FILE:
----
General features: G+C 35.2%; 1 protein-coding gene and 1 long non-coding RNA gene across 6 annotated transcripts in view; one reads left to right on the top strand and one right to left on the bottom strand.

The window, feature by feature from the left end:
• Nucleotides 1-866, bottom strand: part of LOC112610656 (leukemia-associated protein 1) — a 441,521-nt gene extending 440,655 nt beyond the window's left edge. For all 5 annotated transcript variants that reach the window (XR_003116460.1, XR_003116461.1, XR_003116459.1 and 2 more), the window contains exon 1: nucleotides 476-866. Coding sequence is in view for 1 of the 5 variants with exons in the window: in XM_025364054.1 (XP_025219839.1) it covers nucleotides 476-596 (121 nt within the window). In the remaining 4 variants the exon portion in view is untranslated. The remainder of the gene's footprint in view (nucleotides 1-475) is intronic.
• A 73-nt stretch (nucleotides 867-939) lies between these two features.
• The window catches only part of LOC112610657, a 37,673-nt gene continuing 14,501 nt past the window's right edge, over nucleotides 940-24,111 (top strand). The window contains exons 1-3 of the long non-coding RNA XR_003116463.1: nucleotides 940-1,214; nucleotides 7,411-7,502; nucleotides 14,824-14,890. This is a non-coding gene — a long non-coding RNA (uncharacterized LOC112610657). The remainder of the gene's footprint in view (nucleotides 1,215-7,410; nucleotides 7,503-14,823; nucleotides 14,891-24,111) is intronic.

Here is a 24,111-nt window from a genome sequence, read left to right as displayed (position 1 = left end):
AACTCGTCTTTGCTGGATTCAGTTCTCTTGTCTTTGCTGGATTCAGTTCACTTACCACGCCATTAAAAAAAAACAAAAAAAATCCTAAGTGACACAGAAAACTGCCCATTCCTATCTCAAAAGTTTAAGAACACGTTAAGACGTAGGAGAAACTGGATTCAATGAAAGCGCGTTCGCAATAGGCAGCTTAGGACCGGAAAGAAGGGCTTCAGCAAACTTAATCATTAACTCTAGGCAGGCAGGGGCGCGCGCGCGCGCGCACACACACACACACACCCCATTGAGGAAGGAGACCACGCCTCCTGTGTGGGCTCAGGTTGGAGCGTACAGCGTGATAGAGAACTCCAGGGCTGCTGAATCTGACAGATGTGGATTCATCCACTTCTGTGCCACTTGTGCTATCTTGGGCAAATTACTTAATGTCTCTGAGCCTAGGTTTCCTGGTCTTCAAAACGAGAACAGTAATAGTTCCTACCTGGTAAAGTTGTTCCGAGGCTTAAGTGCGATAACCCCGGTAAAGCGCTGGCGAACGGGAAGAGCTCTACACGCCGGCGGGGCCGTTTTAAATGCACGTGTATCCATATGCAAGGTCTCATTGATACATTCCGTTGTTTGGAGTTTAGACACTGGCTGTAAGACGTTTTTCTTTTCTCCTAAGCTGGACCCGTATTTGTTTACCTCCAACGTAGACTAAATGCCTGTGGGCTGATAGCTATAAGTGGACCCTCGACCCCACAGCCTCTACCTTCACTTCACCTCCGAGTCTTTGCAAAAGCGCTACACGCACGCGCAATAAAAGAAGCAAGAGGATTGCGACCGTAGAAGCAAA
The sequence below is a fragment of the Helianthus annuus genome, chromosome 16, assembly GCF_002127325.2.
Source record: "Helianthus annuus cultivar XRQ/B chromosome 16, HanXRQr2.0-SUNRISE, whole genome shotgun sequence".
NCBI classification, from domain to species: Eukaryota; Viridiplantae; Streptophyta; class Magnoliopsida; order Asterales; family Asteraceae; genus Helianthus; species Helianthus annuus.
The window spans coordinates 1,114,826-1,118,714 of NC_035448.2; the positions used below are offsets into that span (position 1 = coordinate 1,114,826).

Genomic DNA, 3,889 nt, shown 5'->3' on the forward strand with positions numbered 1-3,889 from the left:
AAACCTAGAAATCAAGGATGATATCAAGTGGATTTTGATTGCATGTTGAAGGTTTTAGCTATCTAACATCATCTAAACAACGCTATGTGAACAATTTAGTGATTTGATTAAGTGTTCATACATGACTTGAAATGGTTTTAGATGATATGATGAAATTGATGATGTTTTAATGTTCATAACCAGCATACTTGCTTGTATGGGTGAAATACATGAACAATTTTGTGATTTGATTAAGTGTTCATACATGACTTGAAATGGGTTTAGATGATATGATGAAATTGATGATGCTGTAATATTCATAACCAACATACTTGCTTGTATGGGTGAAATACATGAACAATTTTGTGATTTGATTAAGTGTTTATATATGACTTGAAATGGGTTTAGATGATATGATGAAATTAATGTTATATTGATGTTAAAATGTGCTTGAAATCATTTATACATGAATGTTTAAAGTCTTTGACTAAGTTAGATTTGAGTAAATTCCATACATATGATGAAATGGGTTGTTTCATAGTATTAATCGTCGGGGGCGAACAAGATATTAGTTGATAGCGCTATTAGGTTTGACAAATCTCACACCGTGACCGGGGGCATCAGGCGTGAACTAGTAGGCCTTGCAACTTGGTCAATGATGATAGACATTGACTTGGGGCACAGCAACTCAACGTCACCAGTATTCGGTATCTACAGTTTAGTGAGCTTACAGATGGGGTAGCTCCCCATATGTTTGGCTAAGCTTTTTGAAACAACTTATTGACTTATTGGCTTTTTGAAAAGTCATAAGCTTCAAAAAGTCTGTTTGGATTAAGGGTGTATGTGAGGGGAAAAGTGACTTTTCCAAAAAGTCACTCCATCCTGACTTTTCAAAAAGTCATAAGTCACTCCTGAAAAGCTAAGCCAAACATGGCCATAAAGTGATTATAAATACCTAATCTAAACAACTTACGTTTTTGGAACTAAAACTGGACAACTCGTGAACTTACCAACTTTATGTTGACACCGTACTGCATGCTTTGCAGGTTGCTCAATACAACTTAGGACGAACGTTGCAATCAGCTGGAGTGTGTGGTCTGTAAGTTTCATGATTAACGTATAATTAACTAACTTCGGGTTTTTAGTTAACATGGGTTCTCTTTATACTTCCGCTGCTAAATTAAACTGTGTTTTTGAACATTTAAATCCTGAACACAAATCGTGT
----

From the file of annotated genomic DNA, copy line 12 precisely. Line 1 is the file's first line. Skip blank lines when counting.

Genomic DNA, 3,889 nt, shown 5'->3' on the forward strand with positions numbered 1-3,889 from the left: